The feature-length documentary Living Water, which is included in the climate change section, directed by Czech director and social anthropologist Pavel Borecky, is a co-production between the Czech Republic, Switzerland and Jordan that deals with the conflict of water scarcity in Wadi Rum, also known as the Valley of the Moon. This desert area is located close to a mountainous granite and sandstone region in southern Jordan.
Through a series of interviews and poetic scenes of the arid landscape, the eco-documentary shows the current complex situation in the country. Water resources are on the verge of depletion and there is an internal conflict between the local community and the state. “The film is about the moment when the king and experts have to meet because the water situation is so critical that they are forced to draw water from the depths,” says Borecky.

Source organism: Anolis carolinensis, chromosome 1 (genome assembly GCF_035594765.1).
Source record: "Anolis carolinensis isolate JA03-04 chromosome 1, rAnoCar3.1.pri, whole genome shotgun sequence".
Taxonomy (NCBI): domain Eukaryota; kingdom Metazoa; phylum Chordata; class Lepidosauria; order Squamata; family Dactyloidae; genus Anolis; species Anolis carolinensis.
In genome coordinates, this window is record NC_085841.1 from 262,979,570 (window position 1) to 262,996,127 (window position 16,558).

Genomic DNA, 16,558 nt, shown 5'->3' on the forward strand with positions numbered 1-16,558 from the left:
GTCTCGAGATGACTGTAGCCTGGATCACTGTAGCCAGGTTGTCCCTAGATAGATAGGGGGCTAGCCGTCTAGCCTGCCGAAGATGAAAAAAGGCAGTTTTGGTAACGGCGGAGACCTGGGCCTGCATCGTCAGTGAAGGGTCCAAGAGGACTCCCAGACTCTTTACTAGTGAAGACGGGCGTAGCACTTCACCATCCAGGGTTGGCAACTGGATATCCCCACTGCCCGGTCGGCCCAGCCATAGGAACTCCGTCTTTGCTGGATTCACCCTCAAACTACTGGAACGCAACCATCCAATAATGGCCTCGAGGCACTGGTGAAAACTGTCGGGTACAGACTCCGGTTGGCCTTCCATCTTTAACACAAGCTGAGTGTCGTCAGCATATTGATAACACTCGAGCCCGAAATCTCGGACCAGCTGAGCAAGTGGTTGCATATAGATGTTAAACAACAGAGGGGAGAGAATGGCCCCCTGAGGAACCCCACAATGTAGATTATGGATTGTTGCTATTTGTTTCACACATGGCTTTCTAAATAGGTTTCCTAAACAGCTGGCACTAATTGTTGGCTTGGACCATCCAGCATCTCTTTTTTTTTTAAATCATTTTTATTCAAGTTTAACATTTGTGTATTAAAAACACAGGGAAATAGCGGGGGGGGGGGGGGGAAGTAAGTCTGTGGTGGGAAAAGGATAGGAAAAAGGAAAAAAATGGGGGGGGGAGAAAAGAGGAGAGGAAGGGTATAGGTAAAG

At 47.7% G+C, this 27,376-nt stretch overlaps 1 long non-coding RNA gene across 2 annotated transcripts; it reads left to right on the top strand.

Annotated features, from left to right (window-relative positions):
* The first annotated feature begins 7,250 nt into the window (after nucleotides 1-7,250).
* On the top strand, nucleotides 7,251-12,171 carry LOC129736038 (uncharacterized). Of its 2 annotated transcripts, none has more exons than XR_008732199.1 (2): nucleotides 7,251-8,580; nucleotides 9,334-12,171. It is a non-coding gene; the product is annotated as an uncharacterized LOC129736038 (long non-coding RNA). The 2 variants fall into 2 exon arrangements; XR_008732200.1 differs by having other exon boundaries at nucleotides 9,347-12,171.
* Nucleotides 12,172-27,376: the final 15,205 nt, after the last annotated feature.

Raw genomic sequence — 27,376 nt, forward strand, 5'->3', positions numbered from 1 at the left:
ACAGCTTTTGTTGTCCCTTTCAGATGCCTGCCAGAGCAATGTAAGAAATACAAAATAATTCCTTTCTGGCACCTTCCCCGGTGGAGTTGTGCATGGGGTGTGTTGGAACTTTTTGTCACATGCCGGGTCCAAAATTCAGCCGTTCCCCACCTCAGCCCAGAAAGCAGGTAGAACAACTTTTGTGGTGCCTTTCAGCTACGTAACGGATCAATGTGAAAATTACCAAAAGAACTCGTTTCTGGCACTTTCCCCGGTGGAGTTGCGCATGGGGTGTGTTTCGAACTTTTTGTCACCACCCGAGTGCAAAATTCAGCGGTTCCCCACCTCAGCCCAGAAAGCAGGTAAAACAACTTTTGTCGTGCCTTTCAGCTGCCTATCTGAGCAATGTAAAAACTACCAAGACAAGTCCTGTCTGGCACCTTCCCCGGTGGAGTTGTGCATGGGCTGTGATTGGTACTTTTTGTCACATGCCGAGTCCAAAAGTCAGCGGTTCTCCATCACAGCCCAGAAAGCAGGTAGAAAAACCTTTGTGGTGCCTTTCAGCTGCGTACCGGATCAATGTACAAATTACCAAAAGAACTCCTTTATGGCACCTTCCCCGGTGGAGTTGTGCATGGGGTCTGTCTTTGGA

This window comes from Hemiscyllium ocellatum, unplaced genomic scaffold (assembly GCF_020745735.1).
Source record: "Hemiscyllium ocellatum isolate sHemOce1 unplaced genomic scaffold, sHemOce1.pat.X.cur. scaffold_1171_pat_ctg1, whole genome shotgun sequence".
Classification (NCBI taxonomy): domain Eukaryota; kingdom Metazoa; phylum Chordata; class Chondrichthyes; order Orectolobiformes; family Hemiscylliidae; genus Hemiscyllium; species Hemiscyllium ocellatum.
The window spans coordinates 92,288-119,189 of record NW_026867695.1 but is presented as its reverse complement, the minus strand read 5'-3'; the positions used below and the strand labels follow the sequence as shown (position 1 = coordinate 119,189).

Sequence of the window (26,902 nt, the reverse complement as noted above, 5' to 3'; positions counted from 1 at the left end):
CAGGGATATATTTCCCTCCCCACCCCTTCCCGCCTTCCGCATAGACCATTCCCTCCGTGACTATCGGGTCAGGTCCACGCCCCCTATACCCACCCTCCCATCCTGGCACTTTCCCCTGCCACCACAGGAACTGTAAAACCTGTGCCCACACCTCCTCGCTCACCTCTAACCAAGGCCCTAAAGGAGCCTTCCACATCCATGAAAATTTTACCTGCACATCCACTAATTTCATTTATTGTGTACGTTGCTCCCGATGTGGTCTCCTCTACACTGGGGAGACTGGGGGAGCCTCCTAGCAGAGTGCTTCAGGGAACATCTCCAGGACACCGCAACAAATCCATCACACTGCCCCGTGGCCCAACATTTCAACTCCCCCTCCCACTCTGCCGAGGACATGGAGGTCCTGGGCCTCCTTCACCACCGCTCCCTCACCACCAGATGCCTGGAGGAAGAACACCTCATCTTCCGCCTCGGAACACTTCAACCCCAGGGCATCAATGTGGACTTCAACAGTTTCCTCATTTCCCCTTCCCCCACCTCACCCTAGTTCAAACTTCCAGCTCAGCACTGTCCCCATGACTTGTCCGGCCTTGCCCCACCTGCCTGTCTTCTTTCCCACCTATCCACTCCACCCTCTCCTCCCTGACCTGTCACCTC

Borecky is a social anthropologist, audio-visual ethnographer and film curator. His previous films, Solaris (2015) and In the Devil’s Garden (2018), focused on consumer culture in Estonia and the issue of decolonisation in the Sahrawi Arab Democratic Republic. Living Water is his first feature-length documentary.
“States seem benevolent because they invest in infrastructure, in roads and we see it as a welfare state. We are from the Czech Republic and when we go to Northern Europe we think everything is great.” In Jordan, explains the director, “a monarchy has been ruling for years and the same thing is happening, and it’s also one of the most stable in the Middle East,” the director assured the audience at the Festival.
Finally, he quoted anthropologist Arjun Apadurai, who believes that the era of nations is over, and a kind of planetary government is beginning: “As we have seen with the coronavirus, the idea of the nation-state is still present,” he pointed out. And “there are still voices in the world saying that you have to support the leaders, but they aren’t going to go away so quickly,” he adds.